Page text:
Mike Holmgren's final goodbye
Mike Holmgren mixed humor and honesty in one final appearance as a Seahawks employee, discussing the great unknown of next season, when he won't coach for the first time in 38 years.
Seattle Times staff reporter
RENTON — In a business where most coaches leave town with a pink slip, Mike Holmgren received the equivalent of a parade.
On a day when Denver's Mike Shanahan became the fourth NFL coach in 48 hours to be run out of town, Holmgren ran out of time.
The curtain is coming down on what has been a yearlong goodbye. Holmgren's final home victory has been celebrated, his last game as coach is over and on Tuesday, Holmgren began his final news conference as Seahawks coach with a question.
"I was trying to think of what we could possibly talk about that we haven't talked about in the last two weeks," he said.
Turned out there was 65 minutes' worth of material in a vintage performance by Holmgren. He said he won't be fixing anything except maybe a squeaky door in these next few months, certainly not thinking about how to repair a football franchise. He called himself a U.S. history teacher who got lucky and at one point he had to stop talking and take a drink of water to wash away the lump in his throat when he talked about the final conversations with players like Matt Hasselbeck and Walter Jones.
Holmgren mixed humor and honesty in one final appearance as a Seahawks employee, discussing the great unknown of next season, when he won't coach for the first time in 38 years.
The coach and the franchise have had a whole year to prepare for this moment when their paths part.
"At the very least, I can say that I've had a chance to process this," Holmgren said. "For me, it's been healthy. It's been good."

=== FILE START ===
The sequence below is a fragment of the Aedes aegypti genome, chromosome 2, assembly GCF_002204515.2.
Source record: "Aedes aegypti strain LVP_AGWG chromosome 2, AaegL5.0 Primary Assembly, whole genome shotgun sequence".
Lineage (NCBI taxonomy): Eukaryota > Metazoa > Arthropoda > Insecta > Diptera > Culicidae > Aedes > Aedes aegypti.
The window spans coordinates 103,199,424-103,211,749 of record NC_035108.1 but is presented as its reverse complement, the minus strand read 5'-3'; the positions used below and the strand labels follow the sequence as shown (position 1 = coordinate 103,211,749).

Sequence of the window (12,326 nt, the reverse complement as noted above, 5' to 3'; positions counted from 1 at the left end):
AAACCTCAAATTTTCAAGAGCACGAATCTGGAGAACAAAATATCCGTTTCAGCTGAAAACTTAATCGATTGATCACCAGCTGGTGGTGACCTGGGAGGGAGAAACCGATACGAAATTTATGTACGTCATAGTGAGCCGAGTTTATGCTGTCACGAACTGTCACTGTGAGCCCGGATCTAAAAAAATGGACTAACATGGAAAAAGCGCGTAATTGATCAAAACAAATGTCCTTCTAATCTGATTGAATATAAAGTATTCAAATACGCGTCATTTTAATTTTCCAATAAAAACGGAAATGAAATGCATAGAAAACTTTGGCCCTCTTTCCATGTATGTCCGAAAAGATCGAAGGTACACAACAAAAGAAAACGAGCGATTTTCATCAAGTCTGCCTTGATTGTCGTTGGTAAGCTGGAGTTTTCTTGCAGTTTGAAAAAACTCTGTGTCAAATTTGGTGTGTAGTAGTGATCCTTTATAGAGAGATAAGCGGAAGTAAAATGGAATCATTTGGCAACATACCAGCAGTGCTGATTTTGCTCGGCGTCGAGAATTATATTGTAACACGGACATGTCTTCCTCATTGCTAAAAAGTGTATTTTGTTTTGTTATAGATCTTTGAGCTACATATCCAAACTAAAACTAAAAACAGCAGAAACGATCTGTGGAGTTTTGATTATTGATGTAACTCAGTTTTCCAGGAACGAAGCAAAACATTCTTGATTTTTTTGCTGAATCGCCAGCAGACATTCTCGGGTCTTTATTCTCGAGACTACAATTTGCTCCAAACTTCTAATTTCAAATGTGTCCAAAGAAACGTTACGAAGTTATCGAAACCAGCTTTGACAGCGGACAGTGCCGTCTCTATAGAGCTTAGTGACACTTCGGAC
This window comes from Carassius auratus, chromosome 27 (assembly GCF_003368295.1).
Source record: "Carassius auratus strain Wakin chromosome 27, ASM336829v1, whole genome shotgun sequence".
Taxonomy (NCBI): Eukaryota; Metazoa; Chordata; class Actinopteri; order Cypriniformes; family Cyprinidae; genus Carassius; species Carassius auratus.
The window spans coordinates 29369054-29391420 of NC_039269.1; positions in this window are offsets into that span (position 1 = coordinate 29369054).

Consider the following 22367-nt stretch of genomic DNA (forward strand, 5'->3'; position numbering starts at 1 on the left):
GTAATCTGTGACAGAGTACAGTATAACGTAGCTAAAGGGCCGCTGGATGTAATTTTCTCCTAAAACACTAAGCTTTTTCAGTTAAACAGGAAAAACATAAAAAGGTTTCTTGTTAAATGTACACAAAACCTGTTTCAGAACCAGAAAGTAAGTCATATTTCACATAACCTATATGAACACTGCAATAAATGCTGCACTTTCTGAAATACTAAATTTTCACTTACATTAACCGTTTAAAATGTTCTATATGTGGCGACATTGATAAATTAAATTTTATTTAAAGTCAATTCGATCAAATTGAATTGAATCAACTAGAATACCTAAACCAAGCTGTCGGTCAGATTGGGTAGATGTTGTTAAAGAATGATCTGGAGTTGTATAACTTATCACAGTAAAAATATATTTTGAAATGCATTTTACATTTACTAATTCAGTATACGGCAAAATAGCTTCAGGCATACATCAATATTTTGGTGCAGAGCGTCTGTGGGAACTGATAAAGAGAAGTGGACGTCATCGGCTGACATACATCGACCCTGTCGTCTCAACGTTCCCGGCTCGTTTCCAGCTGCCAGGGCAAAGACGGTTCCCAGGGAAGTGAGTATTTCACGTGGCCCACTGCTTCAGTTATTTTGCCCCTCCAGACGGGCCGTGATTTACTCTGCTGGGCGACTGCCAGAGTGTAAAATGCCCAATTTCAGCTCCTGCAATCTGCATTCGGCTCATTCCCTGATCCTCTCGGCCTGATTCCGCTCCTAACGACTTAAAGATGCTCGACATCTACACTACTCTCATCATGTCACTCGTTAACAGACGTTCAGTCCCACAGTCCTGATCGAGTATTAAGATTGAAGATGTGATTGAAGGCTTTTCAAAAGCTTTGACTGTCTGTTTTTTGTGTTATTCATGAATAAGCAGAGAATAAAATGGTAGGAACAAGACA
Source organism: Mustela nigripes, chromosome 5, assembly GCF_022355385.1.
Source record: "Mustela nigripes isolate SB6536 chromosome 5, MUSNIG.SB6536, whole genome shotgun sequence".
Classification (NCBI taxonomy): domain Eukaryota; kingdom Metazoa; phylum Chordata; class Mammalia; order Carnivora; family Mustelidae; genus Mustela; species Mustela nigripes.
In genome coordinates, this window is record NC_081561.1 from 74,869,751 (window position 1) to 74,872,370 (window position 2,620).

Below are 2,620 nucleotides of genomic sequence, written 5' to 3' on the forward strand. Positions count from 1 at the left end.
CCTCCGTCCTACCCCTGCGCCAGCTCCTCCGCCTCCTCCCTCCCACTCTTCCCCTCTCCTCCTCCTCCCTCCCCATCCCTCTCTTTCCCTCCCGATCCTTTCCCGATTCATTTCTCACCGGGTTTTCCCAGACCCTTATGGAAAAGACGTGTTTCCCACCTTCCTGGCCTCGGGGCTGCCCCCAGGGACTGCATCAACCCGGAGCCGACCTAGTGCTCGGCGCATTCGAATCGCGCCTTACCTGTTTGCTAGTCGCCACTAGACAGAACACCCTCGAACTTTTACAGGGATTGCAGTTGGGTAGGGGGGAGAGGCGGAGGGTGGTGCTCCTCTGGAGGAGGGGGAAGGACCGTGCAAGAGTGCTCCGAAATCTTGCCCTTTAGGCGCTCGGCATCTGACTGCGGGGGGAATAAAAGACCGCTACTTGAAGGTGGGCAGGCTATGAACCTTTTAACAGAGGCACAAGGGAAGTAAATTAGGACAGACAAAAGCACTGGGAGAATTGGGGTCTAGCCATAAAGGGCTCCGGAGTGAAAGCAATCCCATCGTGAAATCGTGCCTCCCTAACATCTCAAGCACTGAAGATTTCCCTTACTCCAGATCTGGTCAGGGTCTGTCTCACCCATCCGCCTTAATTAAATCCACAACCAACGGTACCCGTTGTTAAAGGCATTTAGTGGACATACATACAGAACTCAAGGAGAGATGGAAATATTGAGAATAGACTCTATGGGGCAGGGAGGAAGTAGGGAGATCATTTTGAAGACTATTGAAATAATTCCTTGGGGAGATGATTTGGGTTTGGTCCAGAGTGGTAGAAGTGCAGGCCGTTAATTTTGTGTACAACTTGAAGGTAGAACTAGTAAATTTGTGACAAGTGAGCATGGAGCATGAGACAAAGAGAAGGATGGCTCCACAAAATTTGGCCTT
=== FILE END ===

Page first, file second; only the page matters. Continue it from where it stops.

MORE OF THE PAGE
The succession plan is in place, the timeline arranged. Next Monday at 9 a.m., Jim Mora will hold his first staff meeting as the Seahawks coach. Holmgren may be in the building, but only because he's preparing to depart.
"That transition will effectively take place then for me," Holmgren said. "That's his meeting. I'm not going in there."
By the middle of next week, Holmgren will finish packing up and leave for Arizona. Much of the summer will be spent in the mountains near Santa Cruz, Calif., where he's having a house built. Come next fall, Holmgren will be back in Seattle.
He won't, however, be back with the Seahawks. Not even as a visitor.
"It would probably be hard for me only because I care about everybody a lot," Holmgren said. "We worked really hard to make this transition seamless, and it's probably best if I'm not around.
"To allow Jim to do his thing and establish his plan, no one needs to see me standing on the sides."
Holmgren provided no answers about his future other than to say that he won't be a commentator for any of this weekend's playoff coverage. He said he'd be surprised if he did not coach again, but left open the possibility that he will find fulfillment in this year away from the game. He downplayed his legacy, and joked about the difficulty of losing the general-manager's duties with Seattle after the 2002.
"Once you've had a little taste of the fine wine, it's hard to get the ones where you screw off the cap, you know?" he said.
The shadow of Seattle's success under Holmgren will remain, though, even though he joked about his legacy.
"You follow Bear Bryant, that's one thing," Holmgren said. "You follow Vince Lombardi, that's another thing. You follow Mike Holmgren, ehh, I think we can handle that one, you know?"
The Seahawks set a franchise record for victories in a season, made their first Super Bowl and set a new standard of expectation. Seattle made the playoffs four times in the 23 seasons before Holmgren arrived in 1999, and the Seahawks reached the postseason in six of his 10 years with the team.
The team and the city have spent the past two weeks saying goodbye. The players gave him a motorcycle, his wife raised the 12th Man flag before his final home game.
Tuesday was Holmgren's turn.
The coach's final news conference after every season is usually a post-mortem examination of the year, from what went right to where it went wrong. This was different. He declined to discuss personnel recommendations he would make if he were returning and didn't want to get into roster decisions made over the past four seasons that he may not have agreed with.
Instead, Holmgren blew goodbye kisses in every direction.
"This is a great place with great people who care working here," Holmgren said. "I wish them well next year."
Danny O'Neil: 206-464-2364 or email@example.com
Copyright © 2008 The Seattle Times Company
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